── The health care settings where errors are         Ten of the re-contact survey questions allowed    that their concerns won’t be taken seriously or
                                                                                                         make a difference.36,37
     happening?                                        for open-ended narratives through which
                                                       we gathered the details of these individuals’     We found that most people are willing to discuss
  ── The physical, emotional, and financial                                                              their experiences when asked. In the initial
                                                       experiences; the narratives were coded for the    survey, 736 of the 988 respondents who told us
     consequences of error to patients and families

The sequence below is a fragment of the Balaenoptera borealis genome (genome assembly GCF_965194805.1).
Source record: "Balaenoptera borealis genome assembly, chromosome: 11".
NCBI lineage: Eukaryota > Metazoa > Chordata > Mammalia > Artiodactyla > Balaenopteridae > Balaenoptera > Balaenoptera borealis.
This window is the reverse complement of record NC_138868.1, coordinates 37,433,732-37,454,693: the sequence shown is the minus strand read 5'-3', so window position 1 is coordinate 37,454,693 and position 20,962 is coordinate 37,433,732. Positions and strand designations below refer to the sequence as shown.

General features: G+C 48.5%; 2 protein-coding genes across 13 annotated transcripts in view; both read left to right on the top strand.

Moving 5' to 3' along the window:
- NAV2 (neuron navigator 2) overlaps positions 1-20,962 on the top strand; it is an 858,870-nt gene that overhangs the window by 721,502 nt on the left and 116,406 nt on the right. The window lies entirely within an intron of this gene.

Center by a team of physician researchers at      they had experienced medical error agreed to be
     over time?
                                                       Yale University.                                  re-contacted for in-depth interviews. Of the 253
  ── How providers respond after an error (e.g., do                                                      we were able to reach, everyone was older than
     they disclose, apologize, offer help)?            The re-contact survey also reached 371            18, and the oldest was 91. Almost one quarter of
                                                       respondents who had reported no recent            these individuals live in households earning less
  ── The impact of open communication about            experience with medical error to ask a brief      than 139% of the federal poverty level; nearly half